In his web site, Chafee articulates in the following words his belief that as a matter of priority, the time has come for America to actively seek peace: “The tragedies of the Iraq War are manifold; lost and injured lives, hundreds of billions of squandered tax dollars, the difficulty of providing just and proper care for our brave veterans, but maybe the most tragic, the loss of American credibility. I commit to the repair needed to all the harm done. Our credibility will be restored when we respect our world partners and truly listen when they speak. In a world of nuclear weapons, the United States must make international decisions with brains and not biceps.”
Chafee is proud of the fact that “Only 23 of 100 U.S. Senators saw the folly of allowing Bush/Cheney to invade Iraq. I am very proud to be one of the 23.” What is noteworthy about his decision to vote against waging war against Iraq is that he was a Republican senator when he took that principled stand. He has since changed his political philosophy and is now a Democrat. His position against the war was the same as that of then Senator Barack Obama. Even today, Chafee’s philosophy of waging peace is in the same mold as Obama’s constant refrain that America should relate to the world not by the force of its arms but by the power of its ideas, values and vision.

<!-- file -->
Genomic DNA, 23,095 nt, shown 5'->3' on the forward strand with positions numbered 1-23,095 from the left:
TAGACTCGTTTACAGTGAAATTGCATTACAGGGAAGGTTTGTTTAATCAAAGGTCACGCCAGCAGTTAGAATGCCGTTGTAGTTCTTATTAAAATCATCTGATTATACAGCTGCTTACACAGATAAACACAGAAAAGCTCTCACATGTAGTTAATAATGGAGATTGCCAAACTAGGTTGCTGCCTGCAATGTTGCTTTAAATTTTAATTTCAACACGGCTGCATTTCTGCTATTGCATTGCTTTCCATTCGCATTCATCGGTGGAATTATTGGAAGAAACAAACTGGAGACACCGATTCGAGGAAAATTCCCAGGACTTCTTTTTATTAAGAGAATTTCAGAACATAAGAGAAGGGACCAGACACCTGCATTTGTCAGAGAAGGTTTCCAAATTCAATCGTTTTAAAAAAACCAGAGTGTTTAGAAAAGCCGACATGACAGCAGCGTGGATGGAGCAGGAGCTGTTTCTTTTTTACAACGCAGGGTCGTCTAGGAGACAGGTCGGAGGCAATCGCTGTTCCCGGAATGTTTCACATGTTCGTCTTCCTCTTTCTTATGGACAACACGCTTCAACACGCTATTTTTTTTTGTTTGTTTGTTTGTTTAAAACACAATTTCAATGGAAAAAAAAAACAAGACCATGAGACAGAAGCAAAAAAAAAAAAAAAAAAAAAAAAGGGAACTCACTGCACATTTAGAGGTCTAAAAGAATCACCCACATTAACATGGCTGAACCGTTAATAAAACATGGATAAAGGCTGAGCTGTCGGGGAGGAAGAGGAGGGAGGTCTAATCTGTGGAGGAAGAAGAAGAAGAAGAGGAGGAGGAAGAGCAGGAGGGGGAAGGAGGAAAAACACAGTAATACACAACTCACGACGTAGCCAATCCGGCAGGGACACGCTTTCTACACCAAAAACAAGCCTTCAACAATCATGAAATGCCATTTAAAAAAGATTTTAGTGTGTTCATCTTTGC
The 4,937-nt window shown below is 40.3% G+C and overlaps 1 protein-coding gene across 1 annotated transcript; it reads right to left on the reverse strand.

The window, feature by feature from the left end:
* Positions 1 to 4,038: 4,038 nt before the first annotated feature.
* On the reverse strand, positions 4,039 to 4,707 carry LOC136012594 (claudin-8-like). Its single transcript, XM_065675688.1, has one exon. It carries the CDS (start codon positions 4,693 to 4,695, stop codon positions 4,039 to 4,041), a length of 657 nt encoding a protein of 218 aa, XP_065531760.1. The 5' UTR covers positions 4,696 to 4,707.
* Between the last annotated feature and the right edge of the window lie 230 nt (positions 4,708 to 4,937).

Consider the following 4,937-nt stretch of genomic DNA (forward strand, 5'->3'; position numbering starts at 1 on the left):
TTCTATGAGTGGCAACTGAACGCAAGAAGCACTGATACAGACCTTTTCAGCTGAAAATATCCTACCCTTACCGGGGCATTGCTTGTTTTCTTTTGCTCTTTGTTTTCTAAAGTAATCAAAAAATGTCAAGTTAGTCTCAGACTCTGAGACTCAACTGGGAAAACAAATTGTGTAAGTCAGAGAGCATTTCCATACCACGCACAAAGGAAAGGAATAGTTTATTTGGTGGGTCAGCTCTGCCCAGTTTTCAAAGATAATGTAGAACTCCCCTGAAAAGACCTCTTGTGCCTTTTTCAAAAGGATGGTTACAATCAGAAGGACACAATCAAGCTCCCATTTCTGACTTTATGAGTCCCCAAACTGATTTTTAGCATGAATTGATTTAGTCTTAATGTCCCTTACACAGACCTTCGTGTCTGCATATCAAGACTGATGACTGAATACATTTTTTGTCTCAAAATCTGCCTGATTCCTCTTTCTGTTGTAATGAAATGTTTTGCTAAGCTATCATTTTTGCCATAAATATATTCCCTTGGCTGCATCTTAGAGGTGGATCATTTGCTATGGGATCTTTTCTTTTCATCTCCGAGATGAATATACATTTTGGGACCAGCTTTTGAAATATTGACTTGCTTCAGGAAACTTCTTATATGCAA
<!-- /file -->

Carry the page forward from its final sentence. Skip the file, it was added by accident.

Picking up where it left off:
This Republican-turned-Democrat even has a more radical approach to a world without wars than Obama’s current strategies on the same objective. Chafee appeared on CNN’s State of the Union programme and challenged the need for the current U.S. led sanctions against Russia. He told the anchor of the programme that “I don’t know about these sanctions. I should think that there would be better ways of getting rapprochement with Russia.
They’re so important in the world and especially to the former Soviet republic such as Ukraine,” To Chafee, alienating Russia in the modern world is not a good recipe for global peace and security. He even went further in another interview to say that he could not rule out talks with ISIS. Chafee is convinced that the way to go is to give peace a chance. According to him, “We need to wage peace in this world.”